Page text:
Eon blinked when all eyes turned to her, bowing her head briefly in greeting. "It is very nice to meet you. I am Private Eon Motus. I was just recently assigned to Kino's team."

"The pleasure is all mine," Mrs. T'nof assured her. "Well, please come in! We have a lot of catching up to do."

With that the roundish woman bustled down the hall, prompting the rest of them to follow. Eon retracted the soles of her shoes as they stepped inside, absorbing the interior of the house.

The building itself was modern, but the decor was not; the furniture was largely wooden, for one, which Eon had literally never seen before. Warm orange lights hung from the ceiling, reflecting off the wood and giving the home a gently throbbing feel, like a strong fire roaring in a hearth.

She heard Mrs. T'nof fussing about in the kitchen, and a moment later they emerged into the main room.

It was quite a standard sitting room, minus the odd furnishing. One fourth of the wide floor space had been sectioned off by a set of walls so that it may serve as a bedroom. The walls themselves were made out of some sort of smart glass, and were set to be transparent at the moment, allowing Eon to see what was inside.

There, sitting motionlessly in the room with his back turned to them, was a small boy.

Eon paused in the middle of the room, stopping Sans.

"I thought you started off as a triplet group?"

"We did," Sans agreed, tilting his head. "I am not related by blood to that boy."

"Who is he, then?"

She switched her gaze to Kino, who stared impassively back, a blank look on her face.

"That," she said simply, "Is my son."

At Mrs. T'nof's insistence, Eon and Kino both took a seat at the large wooden dining table at the center of the room while the woman served them steaming tea.

"My husband is out at work at the moment," the woman said apologetically as she set the mugs before them. "Sans is planning to stay until he returns, but I'm sorry he wasn't here to greet you."

"That's fine," Kino said calmly, accepting the tea.

As she downed the drink, Eon carefully lifted her own mug, watching the sergeant over the lip. The blonde seemed remarkably calm, considering what she had just revealed the Eon.

Sipping her tea, she glanced at the glass room.

The boy was still sitting with his back to them, playing some sort of video game on a holographic screen. As common as floating screens were, it looked bizarrely out of place amongst the homely decor.

Sans was sitting next to him, leaning back on his hands as he sat cross legged on the floor. The two seemed to be conversing, but the room was soundproofed, so she had no idea what they were saying.

Mrs. T'nof watched the scene affectionately, a steaming mug of her own in hand. "I'm so glad that those two get along so well. Serif didn't take to the idea of his adoption as quickly."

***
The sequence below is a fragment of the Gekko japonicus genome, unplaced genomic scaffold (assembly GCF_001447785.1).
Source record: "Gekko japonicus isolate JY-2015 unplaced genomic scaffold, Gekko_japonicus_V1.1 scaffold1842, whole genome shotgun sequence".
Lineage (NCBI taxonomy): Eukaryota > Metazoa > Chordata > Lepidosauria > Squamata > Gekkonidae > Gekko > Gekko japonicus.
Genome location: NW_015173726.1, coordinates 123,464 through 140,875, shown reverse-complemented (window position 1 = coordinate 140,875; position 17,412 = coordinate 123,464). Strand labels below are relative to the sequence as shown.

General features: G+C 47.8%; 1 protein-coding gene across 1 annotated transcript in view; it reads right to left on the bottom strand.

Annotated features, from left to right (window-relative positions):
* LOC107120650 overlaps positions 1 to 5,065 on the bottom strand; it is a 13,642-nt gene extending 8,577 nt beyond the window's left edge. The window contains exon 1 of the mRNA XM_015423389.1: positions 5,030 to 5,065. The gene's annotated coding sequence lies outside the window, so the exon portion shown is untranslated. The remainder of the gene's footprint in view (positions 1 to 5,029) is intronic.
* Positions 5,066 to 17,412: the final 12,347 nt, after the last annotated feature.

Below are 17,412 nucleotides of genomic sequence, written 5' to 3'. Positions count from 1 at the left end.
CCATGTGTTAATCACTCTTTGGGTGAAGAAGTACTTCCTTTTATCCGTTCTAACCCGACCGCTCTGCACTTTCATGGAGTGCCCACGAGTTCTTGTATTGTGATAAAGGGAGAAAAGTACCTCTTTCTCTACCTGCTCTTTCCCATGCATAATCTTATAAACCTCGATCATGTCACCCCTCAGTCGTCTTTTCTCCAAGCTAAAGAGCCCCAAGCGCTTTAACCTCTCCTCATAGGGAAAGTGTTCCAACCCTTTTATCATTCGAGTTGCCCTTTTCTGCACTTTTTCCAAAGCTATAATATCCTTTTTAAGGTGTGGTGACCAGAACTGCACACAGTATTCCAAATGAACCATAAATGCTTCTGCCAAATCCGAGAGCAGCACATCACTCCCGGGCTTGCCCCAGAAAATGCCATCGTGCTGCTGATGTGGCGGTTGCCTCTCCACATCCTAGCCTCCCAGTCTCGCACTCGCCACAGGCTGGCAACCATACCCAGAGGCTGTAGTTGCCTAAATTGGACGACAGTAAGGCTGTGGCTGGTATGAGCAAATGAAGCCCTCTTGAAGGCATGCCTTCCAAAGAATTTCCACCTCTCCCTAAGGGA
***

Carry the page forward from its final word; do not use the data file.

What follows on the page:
The woman didn't seem the least bit surprised at her other son's absence, much less questioning it. Eon felt a flash of pity for her.

"Serif is being difficult, per usual," Kino sighed, setting her mug down. "He didn't like the idea of Cyrus being replaced."

Mrs. T'nof bowed her head. "I'm sorry he's giving you so much trouble. He should be ashamed, as am I."

The sergeant just raised a dubious eyebrow. "You always say that. It isn't your fault. Serif's mistakes are his own, and no one else's."

The older woman smiled wryly. "I know. But as his mother, I feel a certain measure of responsibility."

Kino blinked at that, then went back to her tea, saying nothing.

"And Eon, I would ask that you gift my son with a little leniency," Mrs. T'nof said. "He is a good person. Albeit a stubborn one as well."

Eon wanted to tell the woman she only agreed with the second half of her assessment, but thought better of it. She didn't particularly mind hurting someone's feelings, but Librans born before the Project tended to value delicacy a bit more.

"They must miss their brother," she said neutrally.

The woman smiled wanly. "Yes. He died a few years ago, during the Battle of Djinn. We didn't quite know what to do with ourselves. Sans was devastated, and Serif became cold. And I, as his mother, found myself feeling rather helpless."

The confusion must have been evident on Eon's face, as Mrs. T'nof chuckled, shaking her head at herself.

"I apologize. I know that the connection between parent and child has more or less become obsolete; but you must understand that I matured before entering Libra. You could say I still harbor a sense of motherly bias."

Eon merely nodded politely, turning to Kino, who kept her eyes fixed on the bottom of her mug.

"Regardless, on the topic of children," Mrs. T'nof continued, obviously trying to change the topic, "You'll be happy to hear that yours is doing well, sergeant. He is a very healthy young man."

Kino nodded impartially, folding her hands atop the table. "That's good to hear. I'm glad to see that the Scale's decision was correct."

Mrs. T'nof could only smile difficultly at that. "Yes, of course…why don't you go speak with him? I'm sure he misses his mother."

Kino visibly blanched at the suggestion, hands retracting beneath the table. "I believe that would be ill advised."

"Oh, none sense," Mrs. T'nof flapped, crossing her arms. "He is your own flesh and blood. What animosity could exist between you?"

The sergeant opened her mouth to protest a second time, but closed it a moment later, quelled by the fiery look in the other woman's eyes. Eon watched the confrontation in silence, observing the past and present, one an era of bias and the other of equality.

"Very well," Kino said at last, calmly, like she had just consented to taking out the garbage.

Rising from her seat, she approached the transparent wall of the bedroom. An invisible door slid aside, and Kino stepped forward to greet her son.

Mrs. T'nof sighed as soon as the door closed, taking a seat across from Eon.

"I profess to not understanding the sergeant at all," she said, massaging her temples. "To think that a mother could be so indifferent to her own child…it baffles me, it really does. I would go to the ends of the earth for my own children."

Eon remained silent, withholding judgement. She had read about the societies of ages past, in which the bond between parent and child was the core building block of the community. It was understood that this bond grew out of a need to survive, but that wasn't really necessary anymore. Theirs was a world without bias, and motherly affection was one of those things that had died out with the use of paper and pencil.